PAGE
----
Omaha seems like a really small town when Gary Grobeck, as a building inspector for Nebraska's capital city, finds himself inspecting work done on houses that he had bid on as owner of Grobeck Construction.
“It's the flip side of the coin,” says Grobeck (Big50 2007). Last summer, shortly after being inaugurated into the Big50, he and his wife Diane sold their 22-year-old company. As a business owner, “I was paying benefits for everybody. Now I'm like, ‘This costs me $17 a month?'” he says, still in awe of the perks of government employ. Former project manager Diane, in turn, manages an independent-living community.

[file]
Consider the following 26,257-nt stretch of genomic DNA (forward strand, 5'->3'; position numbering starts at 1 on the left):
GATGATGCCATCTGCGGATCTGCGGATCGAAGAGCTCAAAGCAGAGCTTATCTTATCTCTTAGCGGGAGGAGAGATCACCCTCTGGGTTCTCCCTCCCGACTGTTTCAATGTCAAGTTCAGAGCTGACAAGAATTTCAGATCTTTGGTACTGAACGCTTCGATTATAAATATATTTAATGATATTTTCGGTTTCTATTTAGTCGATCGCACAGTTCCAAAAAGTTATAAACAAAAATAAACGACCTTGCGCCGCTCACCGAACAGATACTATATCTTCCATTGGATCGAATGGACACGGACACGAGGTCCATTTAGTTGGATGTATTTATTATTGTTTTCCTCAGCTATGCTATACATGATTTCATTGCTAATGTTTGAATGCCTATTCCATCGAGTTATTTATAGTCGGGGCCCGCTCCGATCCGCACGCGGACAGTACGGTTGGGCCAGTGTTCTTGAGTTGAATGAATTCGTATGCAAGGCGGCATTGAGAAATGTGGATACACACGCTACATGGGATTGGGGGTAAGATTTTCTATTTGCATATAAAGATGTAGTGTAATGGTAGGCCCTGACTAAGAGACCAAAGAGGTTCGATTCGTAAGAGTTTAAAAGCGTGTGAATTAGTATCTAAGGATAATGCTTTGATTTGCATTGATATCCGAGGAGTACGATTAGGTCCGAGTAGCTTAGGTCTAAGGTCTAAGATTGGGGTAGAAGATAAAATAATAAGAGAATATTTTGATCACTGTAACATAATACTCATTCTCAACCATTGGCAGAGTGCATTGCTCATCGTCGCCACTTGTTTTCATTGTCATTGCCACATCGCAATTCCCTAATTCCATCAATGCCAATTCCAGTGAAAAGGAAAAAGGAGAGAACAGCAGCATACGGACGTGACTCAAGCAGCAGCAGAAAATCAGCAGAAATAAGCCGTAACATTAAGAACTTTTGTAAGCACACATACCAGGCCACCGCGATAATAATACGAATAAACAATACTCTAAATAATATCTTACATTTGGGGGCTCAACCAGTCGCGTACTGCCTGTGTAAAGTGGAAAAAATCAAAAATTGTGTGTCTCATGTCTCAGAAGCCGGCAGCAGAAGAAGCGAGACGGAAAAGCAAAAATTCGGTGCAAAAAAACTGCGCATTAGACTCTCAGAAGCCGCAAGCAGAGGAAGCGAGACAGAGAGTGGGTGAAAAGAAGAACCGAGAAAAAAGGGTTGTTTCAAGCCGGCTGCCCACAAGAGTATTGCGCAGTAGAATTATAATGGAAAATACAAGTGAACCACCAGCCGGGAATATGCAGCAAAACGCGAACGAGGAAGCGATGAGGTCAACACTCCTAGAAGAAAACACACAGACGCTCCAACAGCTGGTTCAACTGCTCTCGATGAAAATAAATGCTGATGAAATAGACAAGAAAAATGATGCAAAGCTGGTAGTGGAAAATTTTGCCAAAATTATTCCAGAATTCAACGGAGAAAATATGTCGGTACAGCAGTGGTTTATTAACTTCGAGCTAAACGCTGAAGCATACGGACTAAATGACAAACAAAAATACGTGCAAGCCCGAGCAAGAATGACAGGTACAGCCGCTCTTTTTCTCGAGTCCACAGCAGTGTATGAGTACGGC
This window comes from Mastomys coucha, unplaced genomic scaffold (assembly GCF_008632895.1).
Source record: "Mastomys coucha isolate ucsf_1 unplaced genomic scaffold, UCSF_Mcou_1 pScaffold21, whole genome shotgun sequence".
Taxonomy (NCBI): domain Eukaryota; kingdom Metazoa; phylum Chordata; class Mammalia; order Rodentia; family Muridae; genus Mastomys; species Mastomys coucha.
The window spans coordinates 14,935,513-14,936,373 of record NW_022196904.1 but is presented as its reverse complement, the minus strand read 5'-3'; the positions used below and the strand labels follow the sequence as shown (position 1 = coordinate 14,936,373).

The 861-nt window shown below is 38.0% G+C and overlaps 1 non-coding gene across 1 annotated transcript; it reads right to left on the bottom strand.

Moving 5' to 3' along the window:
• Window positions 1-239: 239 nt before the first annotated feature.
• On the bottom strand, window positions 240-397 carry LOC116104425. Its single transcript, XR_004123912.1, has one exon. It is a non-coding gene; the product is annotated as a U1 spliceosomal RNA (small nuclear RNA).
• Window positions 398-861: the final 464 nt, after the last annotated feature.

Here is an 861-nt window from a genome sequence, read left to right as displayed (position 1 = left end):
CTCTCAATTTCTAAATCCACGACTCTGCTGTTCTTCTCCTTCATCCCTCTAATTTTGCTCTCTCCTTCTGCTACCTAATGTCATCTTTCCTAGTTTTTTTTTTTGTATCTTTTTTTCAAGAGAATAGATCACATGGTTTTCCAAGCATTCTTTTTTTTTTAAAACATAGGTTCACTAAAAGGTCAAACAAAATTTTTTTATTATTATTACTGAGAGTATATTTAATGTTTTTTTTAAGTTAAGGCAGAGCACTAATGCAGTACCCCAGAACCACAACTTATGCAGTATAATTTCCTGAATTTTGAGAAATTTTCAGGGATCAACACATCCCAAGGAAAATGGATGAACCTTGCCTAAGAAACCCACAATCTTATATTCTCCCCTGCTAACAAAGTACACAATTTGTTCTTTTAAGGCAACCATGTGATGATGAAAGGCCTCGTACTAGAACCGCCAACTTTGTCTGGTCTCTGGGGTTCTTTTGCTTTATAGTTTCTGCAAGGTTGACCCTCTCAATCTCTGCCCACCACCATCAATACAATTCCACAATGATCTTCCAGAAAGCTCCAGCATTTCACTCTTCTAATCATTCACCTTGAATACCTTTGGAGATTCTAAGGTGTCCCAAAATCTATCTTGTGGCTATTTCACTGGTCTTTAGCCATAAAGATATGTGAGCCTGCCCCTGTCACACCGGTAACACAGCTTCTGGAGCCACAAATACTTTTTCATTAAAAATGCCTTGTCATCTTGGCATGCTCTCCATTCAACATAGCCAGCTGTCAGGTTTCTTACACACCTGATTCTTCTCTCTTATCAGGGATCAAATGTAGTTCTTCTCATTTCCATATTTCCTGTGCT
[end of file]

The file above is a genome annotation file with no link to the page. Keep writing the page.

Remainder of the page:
The couple hatched their exit plan years ago, intending to grow the business to a point where they could sell it yet still get income from it. When he heard that the city might be hiring, Grobeck threw his hat into the ring. “Five more years and we could have sold for more,” he says, but he knew it could be much longer before another job opened.
The Grobecks sold their office, shop, and equipment to Oldenhuis Contracting, tossing in signed contracts that provide residual commissions. Equally sweet is the music Grobeck still hears in his sideline passion booking roots musicians for Omaha clubs.